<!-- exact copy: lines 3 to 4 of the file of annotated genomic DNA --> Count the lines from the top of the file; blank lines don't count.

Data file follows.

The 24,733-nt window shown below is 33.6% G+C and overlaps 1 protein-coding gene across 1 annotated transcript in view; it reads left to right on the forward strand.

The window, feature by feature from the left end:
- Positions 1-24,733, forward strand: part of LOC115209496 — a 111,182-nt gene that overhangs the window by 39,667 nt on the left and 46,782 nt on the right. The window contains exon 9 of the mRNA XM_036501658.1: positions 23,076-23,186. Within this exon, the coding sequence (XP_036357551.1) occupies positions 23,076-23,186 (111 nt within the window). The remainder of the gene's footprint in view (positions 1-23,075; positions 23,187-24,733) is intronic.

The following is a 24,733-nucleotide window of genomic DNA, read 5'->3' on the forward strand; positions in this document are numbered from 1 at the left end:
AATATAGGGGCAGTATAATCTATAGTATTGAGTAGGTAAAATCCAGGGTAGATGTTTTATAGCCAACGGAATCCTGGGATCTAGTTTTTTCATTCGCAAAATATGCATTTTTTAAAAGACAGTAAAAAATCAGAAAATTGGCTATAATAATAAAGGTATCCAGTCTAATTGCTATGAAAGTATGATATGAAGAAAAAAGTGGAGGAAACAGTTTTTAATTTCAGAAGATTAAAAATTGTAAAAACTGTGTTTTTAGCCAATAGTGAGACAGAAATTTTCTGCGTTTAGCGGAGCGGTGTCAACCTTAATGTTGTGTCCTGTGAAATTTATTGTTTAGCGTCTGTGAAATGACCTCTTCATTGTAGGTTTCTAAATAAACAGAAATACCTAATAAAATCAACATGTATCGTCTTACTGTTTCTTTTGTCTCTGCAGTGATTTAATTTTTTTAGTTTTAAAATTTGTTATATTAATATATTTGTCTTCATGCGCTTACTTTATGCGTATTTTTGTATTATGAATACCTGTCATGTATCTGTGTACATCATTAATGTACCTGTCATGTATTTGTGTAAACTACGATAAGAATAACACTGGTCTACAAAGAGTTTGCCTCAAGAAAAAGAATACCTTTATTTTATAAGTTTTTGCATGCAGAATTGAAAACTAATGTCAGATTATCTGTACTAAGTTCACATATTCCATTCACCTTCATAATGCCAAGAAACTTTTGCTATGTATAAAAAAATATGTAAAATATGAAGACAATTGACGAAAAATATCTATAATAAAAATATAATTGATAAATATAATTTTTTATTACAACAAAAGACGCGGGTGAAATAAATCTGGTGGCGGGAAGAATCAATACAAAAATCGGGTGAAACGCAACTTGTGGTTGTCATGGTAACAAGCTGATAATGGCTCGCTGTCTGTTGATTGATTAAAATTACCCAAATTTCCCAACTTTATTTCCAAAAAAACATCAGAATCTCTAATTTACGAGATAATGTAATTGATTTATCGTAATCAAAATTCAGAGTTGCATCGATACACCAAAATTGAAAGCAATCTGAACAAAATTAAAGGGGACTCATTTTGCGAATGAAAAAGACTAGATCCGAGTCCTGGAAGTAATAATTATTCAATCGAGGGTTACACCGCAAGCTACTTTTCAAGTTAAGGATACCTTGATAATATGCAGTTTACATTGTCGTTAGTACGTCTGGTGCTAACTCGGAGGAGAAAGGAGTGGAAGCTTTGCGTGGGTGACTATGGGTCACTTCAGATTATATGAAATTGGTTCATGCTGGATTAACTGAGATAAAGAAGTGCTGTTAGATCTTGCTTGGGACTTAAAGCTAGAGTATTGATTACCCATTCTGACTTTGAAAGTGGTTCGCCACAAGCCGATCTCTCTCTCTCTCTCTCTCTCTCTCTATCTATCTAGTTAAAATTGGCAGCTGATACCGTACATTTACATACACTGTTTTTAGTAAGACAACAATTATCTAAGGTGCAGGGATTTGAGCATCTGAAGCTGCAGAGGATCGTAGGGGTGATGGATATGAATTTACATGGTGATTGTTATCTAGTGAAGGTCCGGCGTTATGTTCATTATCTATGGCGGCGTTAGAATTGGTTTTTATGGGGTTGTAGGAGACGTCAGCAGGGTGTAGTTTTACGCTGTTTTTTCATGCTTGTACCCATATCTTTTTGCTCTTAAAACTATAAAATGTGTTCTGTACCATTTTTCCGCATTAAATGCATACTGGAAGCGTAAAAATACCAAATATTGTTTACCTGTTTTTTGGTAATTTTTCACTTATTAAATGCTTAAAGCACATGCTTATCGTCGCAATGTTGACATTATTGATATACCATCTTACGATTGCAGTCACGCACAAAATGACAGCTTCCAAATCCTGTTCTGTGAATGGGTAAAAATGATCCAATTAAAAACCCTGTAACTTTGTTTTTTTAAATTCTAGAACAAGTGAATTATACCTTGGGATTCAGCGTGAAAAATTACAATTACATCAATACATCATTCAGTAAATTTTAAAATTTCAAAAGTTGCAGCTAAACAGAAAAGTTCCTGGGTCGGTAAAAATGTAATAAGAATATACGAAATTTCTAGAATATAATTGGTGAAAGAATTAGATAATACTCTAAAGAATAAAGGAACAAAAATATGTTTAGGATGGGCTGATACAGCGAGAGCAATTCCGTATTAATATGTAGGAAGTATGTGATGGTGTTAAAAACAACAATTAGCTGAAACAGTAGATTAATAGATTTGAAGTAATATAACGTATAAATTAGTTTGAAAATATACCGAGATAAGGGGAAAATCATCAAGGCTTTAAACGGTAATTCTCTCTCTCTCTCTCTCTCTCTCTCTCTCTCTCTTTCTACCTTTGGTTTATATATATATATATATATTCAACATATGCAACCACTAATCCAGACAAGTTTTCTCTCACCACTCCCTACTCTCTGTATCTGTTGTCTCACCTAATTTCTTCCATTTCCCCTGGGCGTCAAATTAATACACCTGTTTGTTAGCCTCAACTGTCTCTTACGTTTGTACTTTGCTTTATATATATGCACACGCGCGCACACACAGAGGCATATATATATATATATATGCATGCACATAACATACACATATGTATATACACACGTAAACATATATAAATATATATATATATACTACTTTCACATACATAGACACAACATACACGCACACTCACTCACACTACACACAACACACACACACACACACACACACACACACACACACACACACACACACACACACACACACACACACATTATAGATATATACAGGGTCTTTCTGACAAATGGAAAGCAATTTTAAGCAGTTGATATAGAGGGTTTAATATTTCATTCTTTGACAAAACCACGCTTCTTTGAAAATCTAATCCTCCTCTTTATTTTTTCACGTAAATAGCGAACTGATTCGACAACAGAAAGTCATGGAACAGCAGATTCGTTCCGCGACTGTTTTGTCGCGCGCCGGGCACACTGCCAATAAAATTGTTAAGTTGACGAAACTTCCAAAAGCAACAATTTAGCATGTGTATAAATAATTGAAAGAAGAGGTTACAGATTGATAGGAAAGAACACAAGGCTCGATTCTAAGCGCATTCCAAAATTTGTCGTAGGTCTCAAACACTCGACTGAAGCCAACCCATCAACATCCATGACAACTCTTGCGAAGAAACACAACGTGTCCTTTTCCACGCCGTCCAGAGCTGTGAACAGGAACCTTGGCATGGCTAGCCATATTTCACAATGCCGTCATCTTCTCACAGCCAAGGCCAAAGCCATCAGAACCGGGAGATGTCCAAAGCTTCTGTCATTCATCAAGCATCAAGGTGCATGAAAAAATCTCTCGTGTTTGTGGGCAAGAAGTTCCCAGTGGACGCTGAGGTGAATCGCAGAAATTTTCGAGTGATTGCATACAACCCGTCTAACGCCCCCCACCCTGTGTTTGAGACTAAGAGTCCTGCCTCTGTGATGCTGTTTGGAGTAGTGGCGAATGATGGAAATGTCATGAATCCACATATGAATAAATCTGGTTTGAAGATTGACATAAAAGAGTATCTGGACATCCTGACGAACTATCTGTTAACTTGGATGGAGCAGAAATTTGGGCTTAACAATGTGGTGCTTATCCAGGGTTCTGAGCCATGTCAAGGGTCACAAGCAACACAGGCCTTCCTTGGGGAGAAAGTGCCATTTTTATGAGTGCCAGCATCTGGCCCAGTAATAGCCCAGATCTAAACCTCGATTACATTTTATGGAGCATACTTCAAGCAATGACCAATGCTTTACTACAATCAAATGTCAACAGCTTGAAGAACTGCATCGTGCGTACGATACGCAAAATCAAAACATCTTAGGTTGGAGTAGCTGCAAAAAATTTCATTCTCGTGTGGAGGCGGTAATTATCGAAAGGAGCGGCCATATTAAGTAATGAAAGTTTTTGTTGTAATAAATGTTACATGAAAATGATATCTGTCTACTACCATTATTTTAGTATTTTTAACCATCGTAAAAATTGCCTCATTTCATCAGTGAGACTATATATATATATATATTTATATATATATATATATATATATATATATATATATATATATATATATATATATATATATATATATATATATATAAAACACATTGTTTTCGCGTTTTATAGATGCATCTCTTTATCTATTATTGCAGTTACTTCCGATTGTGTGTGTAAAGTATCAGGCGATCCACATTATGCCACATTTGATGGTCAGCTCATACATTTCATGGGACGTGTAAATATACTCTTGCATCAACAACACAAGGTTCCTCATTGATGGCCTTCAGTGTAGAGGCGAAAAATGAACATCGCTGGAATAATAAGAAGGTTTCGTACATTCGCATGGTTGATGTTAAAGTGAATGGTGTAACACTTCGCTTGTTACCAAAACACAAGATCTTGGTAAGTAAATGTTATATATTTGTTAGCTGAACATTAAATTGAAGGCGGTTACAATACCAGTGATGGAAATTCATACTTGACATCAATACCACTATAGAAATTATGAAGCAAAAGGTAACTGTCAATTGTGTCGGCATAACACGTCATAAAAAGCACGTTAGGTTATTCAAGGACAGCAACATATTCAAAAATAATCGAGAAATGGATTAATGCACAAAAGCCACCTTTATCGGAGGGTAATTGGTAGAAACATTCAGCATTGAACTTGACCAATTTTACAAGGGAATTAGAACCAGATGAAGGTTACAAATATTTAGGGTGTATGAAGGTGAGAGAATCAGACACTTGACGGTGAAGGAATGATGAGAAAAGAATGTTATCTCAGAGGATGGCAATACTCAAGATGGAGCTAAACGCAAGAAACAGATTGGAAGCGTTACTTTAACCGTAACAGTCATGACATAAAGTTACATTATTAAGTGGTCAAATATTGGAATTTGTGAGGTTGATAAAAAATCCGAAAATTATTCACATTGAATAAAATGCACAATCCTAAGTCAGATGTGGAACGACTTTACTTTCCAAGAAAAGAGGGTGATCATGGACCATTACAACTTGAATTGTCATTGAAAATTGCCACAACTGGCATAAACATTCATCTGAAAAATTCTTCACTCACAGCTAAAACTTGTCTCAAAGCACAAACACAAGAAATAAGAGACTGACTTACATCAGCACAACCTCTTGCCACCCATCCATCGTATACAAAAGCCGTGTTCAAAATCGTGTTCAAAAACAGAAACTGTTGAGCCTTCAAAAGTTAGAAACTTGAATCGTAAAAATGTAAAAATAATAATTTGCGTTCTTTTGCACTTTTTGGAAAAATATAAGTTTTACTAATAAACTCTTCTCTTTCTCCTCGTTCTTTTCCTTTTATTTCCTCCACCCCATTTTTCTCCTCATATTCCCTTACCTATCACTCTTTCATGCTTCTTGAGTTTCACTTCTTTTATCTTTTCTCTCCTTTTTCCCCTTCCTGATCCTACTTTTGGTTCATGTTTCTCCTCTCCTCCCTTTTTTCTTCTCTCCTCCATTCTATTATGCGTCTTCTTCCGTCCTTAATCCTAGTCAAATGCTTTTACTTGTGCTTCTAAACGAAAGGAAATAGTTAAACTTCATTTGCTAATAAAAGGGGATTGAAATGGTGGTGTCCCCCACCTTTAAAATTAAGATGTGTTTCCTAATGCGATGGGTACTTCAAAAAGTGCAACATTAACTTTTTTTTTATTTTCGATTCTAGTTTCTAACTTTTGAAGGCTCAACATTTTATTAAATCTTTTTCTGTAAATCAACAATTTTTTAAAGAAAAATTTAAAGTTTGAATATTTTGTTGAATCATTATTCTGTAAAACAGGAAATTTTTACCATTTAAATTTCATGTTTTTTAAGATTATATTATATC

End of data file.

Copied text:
- Positions 1-24,733, forward strand: part of LOC115209496 — a 111,182-nt gene that overhangs the window by 39,667 nt on the left and 46,782 nt on the right. The window contains exon 9 of the mRNA XM_036501658.1: positions 23,076-23,186. Within this exon, the coding sequence (XP_036357551.1) occupies positions 23,076-23,186 (111 nt within the window). The remainder of the gene's footprint in view (positions 1-23,075; positions 23,187-24,733) is intronic.

The following is a 24,733-nucleotide window of genomic DNA, read 5'->3' on the forward strand; positions in this document are numbered from 1 at the left end: